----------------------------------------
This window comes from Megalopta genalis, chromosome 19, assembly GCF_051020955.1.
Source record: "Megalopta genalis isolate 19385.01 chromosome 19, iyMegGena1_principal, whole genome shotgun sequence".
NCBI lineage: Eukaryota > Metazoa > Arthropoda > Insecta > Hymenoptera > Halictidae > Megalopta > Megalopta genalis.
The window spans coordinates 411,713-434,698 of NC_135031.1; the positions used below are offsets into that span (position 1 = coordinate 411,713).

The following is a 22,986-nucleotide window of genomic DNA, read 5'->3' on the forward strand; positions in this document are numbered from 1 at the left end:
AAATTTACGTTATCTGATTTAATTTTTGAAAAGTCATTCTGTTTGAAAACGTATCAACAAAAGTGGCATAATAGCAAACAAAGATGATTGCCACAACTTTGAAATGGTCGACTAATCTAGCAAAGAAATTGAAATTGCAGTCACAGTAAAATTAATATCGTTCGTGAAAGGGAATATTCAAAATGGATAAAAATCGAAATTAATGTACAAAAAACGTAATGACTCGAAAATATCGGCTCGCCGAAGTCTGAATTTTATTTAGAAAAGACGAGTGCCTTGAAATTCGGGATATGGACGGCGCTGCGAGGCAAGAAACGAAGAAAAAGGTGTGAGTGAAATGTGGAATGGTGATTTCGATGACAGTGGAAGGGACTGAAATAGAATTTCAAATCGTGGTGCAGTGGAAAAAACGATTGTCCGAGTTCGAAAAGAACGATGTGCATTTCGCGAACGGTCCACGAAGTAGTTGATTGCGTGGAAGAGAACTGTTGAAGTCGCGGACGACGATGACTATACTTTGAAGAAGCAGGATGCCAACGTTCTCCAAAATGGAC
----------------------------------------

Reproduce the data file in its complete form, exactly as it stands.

This window comes from Megalopta genalis, chromosome 19, assembly GCF_051020955.1.
Source record: "Megalopta genalis isolate 19385.01 chromosome 19, iyMegGena1_principal, whole genome shotgun sequence".
NCBI lineage: Eukaryota > Metazoa > Arthropoda > Insecta > Hymenoptera > Halictidae > Megalopta > Megalopta genalis.
The window spans coordinates 411,713-434,698 of NC_135031.1; the positions used below are offsets into that span (position 1 = coordinate 411,713).

The following is a 22,986-nucleotide window of genomic DNA, read 5'->3' on the forward strand; positions in this document are numbered from 1 at the left end:
AAATTTACGTTATCTGATTTAATTTTTGAAAAGTCATTCTGTTTGAAAACGTATCAACAAAAGTGGCATAATAGCAAACAAAGATGATTGCCACAACTTTGAAATGGTCGACTAATCTAGCAAAGAAATTGAAATTGCAGTCACAGTAAAATTAATATCGTTCGTGAAAGGGAATATTCAAAATGGATAAAAATCGAAATTAATGTACAAAAAACGTAATGACTCGAAAATATCGGCTCGCCGAAGTCTGAATTTTATTTAGAAAAGACGAGTGCCTTGAAATTCGGGATATGGACGGCGCTGCGAGGCAAGAAACGAAGAAAAAGGTGTGAGTGAAATGTGGAATGGTGATTTCGATGACAGTGGAAGGGACTGAAATAGAATTTCAAATCGTGGTGCAGTGGAAAAAACGATTGTCCGAGTTCGAAAAGAACGATGTGCATTTCGCGAACGGTCCACGAAGTAGTTGATTGCGTGGAAGAGAACTGTTGAAGTCGCGGACGACGATGACTATACTTTGAAGAAGCAGGATGCCAACGTTCTCCAAAATGGAC